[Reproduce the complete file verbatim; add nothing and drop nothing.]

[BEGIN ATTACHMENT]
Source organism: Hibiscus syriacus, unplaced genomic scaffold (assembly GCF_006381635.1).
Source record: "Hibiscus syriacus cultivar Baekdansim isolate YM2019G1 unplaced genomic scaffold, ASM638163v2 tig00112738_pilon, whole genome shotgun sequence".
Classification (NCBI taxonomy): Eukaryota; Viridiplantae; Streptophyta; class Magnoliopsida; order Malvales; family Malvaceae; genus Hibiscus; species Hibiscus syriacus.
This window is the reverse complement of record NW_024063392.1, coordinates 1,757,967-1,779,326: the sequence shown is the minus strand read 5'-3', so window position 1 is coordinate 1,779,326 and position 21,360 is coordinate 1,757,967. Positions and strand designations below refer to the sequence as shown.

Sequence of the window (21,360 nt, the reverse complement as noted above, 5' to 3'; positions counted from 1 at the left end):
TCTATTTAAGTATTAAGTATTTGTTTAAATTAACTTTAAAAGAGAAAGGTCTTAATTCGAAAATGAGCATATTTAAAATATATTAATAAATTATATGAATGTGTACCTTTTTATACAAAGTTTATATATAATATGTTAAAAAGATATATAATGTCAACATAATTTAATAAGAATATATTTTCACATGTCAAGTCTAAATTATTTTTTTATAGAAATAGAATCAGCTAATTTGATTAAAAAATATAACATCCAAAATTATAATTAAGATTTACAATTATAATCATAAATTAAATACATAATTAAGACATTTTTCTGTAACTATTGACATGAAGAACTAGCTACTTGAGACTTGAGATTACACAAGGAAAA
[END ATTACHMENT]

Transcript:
Source organism: Hibiscus syriacus, unplaced genomic scaffold (assembly GCF_006381635.1).
Source record: "Hibiscus syriacus cultivar Baekdansim isolate YM2019G1 unplaced genomic scaffold, ASM638163v2 tig00112738_pilon, whole genome shotgun sequence".
Classification (NCBI taxonomy): Eukaryota; Viridiplantae; Streptophyta; class Magnoliopsida; order Malvales; family Malvaceae; genus Hibiscus; species Hibiscus syriacus.
This window is the reverse complement of record NW_024063392.1, coordinates 1,757,967-1,779,326: the sequence shown is the minus strand read 5'-3', so window position 1 is coordinate 1,779,326 and position 21,360 is coordinate 1,757,967. Positions and strand designations below refer to the sequence as shown.

Sequence of the window (21,360 nt, the reverse complement as noted above, 5' to 3'; positions counted from 1 at the left end):
TCTATTTAAGTATTAAGTATTTGTTTAAATTAACTTTAAAAGAGAAAGGTCTTAATTCGAAAATGAGCATATTTAAAATATATTAATAAATTATATGAATGTGTACCTTTTTATACAAAGTTTATATATAATATGTTAAAAAGATATATAATGTCAACATAATTTAATAAGAATATATTTTCACATGTCAAGTCTAAATTATTTTTTTATAGAAATAGAATCAGCTAATTTGATTAAAAAATATAACATCCAAAATTATAATTAAGATTTACAATTATAATCATAAATTAAATACATAATTAAGACATTTTTCTGTAACTATTGACATGAAGAACTAGCTACTTGAGACTTGAGATTACACAAGGAAAA